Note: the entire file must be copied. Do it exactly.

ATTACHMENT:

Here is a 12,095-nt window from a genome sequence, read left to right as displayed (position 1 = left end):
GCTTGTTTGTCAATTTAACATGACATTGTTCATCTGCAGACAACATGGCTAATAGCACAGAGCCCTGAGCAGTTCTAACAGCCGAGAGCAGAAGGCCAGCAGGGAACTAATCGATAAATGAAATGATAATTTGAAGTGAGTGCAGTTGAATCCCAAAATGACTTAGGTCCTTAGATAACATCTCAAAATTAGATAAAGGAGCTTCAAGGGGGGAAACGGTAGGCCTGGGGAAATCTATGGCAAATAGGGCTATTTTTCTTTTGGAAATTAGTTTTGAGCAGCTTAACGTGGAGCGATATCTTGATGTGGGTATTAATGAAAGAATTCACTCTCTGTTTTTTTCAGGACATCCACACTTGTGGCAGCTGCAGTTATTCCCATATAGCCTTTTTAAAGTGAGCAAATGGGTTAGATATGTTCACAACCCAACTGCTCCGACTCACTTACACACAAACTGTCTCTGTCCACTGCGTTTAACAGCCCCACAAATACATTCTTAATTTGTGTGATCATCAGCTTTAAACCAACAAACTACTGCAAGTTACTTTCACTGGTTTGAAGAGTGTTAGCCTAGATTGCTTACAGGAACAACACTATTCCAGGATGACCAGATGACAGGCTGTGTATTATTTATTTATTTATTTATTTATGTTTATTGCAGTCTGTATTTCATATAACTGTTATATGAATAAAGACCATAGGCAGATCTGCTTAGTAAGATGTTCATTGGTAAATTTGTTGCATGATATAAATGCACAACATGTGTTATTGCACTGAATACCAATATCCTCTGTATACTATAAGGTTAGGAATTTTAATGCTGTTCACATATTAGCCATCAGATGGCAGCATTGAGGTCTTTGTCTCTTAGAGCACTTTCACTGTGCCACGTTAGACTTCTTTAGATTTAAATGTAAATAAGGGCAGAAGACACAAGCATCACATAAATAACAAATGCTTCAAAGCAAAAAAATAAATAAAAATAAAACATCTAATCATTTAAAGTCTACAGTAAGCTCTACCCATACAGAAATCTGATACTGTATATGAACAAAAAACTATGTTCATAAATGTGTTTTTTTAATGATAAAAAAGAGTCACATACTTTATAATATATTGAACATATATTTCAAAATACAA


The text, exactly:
Here is a 12,095-nt window from a genome sequence, read left to right as displayed (position 1 = left end):
GCTTGTTTGTCAATTTAACATGACATTGTTCATCTGCAGACAACATGGCTAATAGCACAGAGCCCTGAGCAGTTCTAACAGCCGAGAGCAGAAGGCCAGCAGGGAACTAATCGATAAATGAAATGATAATTTGAAGTGAGTGCAGTTGAATCCCAAAATGACTTAGGTCCTTAGATAACATCTCAAAATTAGATAAAGGAGCTTCAAGGGGGGAAACGGTAGGCCTGGGGAAATCTATGGCAAATAGGGCTATTTTTCTTTTGGAAATTAGTTTTGAGCAGCTTAACGTGGAGCGATATCTTGATGTGGGTATTAATGAAAGAATTCACTCTCTGTTTTTTTCAGGACATCCACACTTGTGGCAGCTGCAGTTATTCCCATATAGCCTTTTTAAAGTGAGCAAATGGGTTAGATATGTTCACAACCCAACTGCTCCGACTCACTTACACACAAACTGTCTCTGTCCACTGCGTTTAACAGCCCCACAAATACATTCTTAATTTGTGTGATCATCAGCTTTAAACCAACAAACTACTGCAAGTTACTTTCACTGGTTTGAAGAGTGTTAGCCTAGATTGCTTACAGGAACAACACTATTCCAGGATGACCAGATGACAGGCTGTGTATTATTTATTTATTTATTTATTTATGTTTATTGCAGTCTGTATTTCATATAACTGTTATATGAATAAAGACCATAGGCAGATCTGCTTAGTAAGATGTTCATTGGTAAATTTGTTGCATGATATAAATGCACAACATGTGTTATTGCACTGAATACCAATATCCTCTGTATACTATAAGGTTAGGAATTTTAATGCTGTTCACATATTAGCCATCAGATGGCAGCATTGAGGTCTTTGTCTCTTAGAGCACTTTCACTGTGCCACGTTAGACTTCTTTAGATTTAAATGTAAATAAGGGCAGAAGACACAAGCATCACATAAATAACAAATGCTTCAAAGCAAAAAAATAAATAAAAATAAAACATCTAATCATTTAAAGTCTACAGTAAGCTCTACCCATACAGAAATCTGATACTGTATATGAACAAAAAACTATGTTCATAAATGTGTTTTTTTAATGATAAAAAAGAGTCACATACTTTATAATATATTGAACATATATTTCAAAATACAA